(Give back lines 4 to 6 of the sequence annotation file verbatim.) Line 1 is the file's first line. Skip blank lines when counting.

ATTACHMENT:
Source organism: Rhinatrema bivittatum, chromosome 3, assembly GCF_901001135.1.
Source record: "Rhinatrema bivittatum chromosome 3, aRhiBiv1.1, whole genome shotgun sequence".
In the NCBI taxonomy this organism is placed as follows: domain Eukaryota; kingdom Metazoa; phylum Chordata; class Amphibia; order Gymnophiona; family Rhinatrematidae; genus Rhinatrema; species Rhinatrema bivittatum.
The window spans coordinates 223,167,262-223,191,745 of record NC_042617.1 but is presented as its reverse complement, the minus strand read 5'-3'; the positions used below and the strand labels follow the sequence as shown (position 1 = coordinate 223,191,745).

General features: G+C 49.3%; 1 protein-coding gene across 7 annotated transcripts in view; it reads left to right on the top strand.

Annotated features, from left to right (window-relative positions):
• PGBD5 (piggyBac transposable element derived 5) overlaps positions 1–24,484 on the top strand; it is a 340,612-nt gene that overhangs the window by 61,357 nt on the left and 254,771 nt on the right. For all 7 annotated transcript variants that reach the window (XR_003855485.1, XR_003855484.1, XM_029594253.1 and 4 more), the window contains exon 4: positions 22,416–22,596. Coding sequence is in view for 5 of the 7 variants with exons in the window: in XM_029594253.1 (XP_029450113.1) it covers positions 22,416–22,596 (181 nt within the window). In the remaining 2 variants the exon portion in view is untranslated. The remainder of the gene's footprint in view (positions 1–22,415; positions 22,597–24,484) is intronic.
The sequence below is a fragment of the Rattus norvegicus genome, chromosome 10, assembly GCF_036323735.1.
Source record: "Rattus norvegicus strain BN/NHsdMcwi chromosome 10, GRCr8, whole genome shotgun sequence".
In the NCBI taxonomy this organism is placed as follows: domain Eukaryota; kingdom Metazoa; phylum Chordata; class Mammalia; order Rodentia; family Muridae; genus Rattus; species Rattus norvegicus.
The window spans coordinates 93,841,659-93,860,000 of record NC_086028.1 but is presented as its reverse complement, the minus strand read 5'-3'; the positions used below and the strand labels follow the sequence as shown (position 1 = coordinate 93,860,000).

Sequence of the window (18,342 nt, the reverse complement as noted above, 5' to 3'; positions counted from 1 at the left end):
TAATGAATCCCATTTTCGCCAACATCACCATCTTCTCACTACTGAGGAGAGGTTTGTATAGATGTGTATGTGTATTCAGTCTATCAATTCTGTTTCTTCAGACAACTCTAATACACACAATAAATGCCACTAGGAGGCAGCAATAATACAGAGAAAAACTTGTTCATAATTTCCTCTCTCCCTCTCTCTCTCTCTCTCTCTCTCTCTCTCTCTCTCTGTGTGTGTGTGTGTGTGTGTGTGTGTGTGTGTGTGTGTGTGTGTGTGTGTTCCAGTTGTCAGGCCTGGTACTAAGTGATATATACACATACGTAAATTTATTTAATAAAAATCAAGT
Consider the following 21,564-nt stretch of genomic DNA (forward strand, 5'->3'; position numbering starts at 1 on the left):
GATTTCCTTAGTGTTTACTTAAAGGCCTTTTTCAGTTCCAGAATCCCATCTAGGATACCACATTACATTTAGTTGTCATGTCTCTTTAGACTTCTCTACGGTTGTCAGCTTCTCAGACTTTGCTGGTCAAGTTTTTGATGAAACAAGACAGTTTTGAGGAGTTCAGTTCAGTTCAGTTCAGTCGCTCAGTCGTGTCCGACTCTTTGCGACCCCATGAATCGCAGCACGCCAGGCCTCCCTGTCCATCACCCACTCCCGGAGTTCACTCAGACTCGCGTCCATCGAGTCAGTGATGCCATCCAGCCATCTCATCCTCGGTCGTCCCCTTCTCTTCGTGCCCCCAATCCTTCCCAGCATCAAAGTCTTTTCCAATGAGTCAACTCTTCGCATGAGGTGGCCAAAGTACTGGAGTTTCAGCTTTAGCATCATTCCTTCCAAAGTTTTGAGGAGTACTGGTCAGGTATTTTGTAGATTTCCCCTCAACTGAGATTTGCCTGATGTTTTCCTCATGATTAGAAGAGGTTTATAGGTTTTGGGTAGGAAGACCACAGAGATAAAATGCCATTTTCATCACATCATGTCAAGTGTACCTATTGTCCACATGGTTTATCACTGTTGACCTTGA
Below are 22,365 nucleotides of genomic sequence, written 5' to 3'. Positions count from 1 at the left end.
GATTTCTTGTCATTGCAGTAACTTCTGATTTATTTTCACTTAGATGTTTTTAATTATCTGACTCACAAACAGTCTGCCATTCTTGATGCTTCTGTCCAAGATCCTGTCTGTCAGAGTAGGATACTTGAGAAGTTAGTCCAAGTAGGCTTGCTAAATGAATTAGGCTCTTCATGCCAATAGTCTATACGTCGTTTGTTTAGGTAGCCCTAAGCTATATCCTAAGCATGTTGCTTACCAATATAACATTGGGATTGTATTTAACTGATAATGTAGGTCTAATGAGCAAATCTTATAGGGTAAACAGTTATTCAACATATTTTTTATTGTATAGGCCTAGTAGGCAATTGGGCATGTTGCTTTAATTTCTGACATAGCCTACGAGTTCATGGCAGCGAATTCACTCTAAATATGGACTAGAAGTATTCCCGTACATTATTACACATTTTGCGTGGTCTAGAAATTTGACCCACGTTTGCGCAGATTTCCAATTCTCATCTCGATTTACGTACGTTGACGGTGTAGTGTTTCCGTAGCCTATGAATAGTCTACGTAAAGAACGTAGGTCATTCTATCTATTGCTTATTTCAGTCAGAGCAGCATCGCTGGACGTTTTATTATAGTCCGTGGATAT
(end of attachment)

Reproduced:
The window spans coordinates 223,167,262-223,191,745 of record NC_042617.1 but is presented as its reverse complement, the minus strand read 5'-3'; the positions used below and the strand labels follow the sequence as shown (position 1 = coordinate 223,191,745).

General features: G+C 49.3%; 1 protein-coding gene across 7 annotated transcripts in view; it reads left to right on the top strand.

Annotated features, from left to right (window-relative positions):